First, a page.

Christmas with Jane Austen December 20th

Bullet Pudding

Christmas at Godmersham Park

1811 to 1812 Fanny Austen Knight writing to a friend, Miss Dorothy Chapman

Fanny was the daughter of Jane Austen’s rich brother Edward.

I don’t know whether I told you that Ms Morris’s are at home
for the Christmas holidays. They are very nice girls and have contributed a good deal to our entertainment. None of us caught the whooping cough and have been very well the whole time. We have, in general, had cards, snapdragons, bullet pudding etc on any particular evening and Whist, Commerce and others and tickets with the favourite games.
I think when cards fail the boys played every evening at draughts, chess, and backgammon.

Commerce is a three card poker type game played with counters. Tickets was Lydia Bennett’s favourite game, which is a gambling game based on luck, and in Pride and Prejudice called ‘Lottery Tickets.’

Bullet Pudding is explained by Fanny in another letter

‘You must have a large pewter dish filled with flour which you must pile up into a sort of pudding with a peak at the top, you must then lay a Bullet at the top & everybody cuts a slice of it & the person who is cutting it when the Bullet falls must poke about with their noise & chins until they find it & then take it out with their mouths which makes them strange figures all covered with flour, but the worst is that you must not laugh for fear of the flour getting up your nose & mouth & choking you. You must not use your hands in taking the bullet out.’

Snapdragons is a lively game, you put some brandy in a tray or flat dish, add a few raisins, light the brandy and the game is to pick up and eat the raisins without getting burnt!

Other games mentioned by Fanny

Hunt the Slipper, Oranges and Lemons, Wind the Jack; Lighting a Candle in Haste; Spare Old Noll.

Coming Very Soon Jane Austen Real and Virtual Walks:


Jane Austen’s London Walk

Georgian female engraving

Jane Austen’s London Walk

a Special Christmas version on 23 December 2023 & normal one on 21st January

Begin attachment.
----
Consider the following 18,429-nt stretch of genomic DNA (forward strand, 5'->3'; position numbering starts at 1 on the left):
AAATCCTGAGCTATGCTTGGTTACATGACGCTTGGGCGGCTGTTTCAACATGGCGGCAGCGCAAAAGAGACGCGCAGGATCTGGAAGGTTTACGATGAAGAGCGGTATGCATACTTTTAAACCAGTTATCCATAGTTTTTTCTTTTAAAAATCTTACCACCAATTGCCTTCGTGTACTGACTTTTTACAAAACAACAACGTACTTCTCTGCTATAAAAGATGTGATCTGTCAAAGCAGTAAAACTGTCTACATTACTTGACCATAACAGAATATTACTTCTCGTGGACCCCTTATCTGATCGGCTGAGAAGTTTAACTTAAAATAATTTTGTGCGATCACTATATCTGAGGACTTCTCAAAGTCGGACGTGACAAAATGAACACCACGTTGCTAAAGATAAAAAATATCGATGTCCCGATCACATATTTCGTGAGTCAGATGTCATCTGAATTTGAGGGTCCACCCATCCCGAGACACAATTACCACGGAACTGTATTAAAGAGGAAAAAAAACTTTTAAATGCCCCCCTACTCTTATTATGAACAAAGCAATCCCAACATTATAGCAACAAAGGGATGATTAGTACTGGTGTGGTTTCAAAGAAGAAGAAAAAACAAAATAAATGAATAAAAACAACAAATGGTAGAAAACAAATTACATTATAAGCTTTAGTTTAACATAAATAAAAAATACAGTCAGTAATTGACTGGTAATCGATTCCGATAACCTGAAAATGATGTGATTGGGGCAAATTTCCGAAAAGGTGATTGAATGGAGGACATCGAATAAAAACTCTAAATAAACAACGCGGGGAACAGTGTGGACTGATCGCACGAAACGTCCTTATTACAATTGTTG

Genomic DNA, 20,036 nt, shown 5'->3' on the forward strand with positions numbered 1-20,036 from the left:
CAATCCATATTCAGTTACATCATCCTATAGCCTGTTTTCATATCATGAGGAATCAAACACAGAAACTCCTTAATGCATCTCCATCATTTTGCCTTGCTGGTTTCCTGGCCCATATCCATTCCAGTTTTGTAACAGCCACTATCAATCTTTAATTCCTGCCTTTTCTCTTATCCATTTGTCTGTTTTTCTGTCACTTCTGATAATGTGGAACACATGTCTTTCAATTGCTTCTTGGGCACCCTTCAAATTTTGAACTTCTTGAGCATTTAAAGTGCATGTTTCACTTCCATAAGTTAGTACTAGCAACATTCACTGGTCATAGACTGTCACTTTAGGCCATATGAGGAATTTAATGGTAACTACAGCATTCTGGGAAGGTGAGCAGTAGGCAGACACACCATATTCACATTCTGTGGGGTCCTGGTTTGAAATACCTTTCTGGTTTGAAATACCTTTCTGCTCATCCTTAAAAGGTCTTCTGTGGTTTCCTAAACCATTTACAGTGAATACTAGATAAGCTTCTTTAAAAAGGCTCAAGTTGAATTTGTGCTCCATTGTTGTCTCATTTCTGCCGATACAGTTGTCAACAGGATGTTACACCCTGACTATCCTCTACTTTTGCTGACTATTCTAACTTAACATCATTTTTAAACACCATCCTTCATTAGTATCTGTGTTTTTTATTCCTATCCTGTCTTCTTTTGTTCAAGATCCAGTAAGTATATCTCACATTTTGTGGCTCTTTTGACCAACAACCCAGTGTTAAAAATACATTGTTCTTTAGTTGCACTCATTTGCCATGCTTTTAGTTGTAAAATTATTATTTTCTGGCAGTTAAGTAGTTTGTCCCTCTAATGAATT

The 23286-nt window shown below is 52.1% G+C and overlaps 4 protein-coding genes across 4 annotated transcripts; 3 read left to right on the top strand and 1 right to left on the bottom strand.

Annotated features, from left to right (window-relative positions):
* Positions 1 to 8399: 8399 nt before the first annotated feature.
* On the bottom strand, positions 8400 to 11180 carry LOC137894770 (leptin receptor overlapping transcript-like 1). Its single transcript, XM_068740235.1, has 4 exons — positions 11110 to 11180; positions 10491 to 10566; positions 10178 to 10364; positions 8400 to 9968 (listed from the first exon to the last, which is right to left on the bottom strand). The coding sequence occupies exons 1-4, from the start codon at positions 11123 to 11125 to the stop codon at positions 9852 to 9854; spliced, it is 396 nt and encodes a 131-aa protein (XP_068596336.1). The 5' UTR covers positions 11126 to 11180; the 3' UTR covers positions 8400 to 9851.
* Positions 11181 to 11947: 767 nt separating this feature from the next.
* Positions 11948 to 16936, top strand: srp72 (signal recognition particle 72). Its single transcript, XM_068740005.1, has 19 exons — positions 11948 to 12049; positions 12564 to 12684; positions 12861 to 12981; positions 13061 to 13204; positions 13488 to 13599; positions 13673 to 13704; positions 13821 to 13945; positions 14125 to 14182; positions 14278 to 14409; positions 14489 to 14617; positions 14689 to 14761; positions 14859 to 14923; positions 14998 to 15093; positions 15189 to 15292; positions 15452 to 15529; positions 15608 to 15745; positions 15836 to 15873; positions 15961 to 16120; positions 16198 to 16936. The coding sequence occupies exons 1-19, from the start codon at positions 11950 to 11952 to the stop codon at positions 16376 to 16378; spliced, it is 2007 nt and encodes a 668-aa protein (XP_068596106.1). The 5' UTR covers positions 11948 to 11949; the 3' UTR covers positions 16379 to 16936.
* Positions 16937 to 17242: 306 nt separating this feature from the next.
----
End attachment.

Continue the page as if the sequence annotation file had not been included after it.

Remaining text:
Sat 2.30 pm Green Park underground station, London (By the Fountain, just outside the Green Park exit of the Tube Station)

To Book:

Christmas With Jane Austen Virtual London Tour

Saturday 23 December 2023 7.30pm

We look at how Jane Austen spent Christmas and at Georgian Christmas traditions and amusements.

To book

The London Winter Solstice Virtual Tour

Druids at All Hallows, by the Tower
Druids at All Hallows, by the Tower

Fri 22 Dec 2023 19:30

We explore London’s History through its celebrations, festivals, calendars, and almanacs of the Winter Solstice

Winter Solstice festivals have been a time of review, renewal, and anticipation of the future from time immemorial. The Ancient Britons saw the Solstice as a symbol of a promise of renewal as the world entered bleak mid-winter. The Roman season was presided over by Janus, a two headed God who looked both backwards and forwards, and Dickens based his second great Christmas Book on the renewal that the New Year encouraged.

We look at London’s past to see where and how the Solstice might have been celebrated. We also explore the different Calendars – the Pagan year, the Christian year, the Roman year, the Jewish year, the Financial year, the Academic year, and we reveal how these began. We look at folk traditions, Medieval Christmas Festivals, Boy Bishops, Distaff Sunday and Plough Monday, and other London winter traditions and folklore.

At the end, we use ancient methods to divine what is in store for us in 2023.

To Book:

First Published 20th December 2022, revised and republished December 2023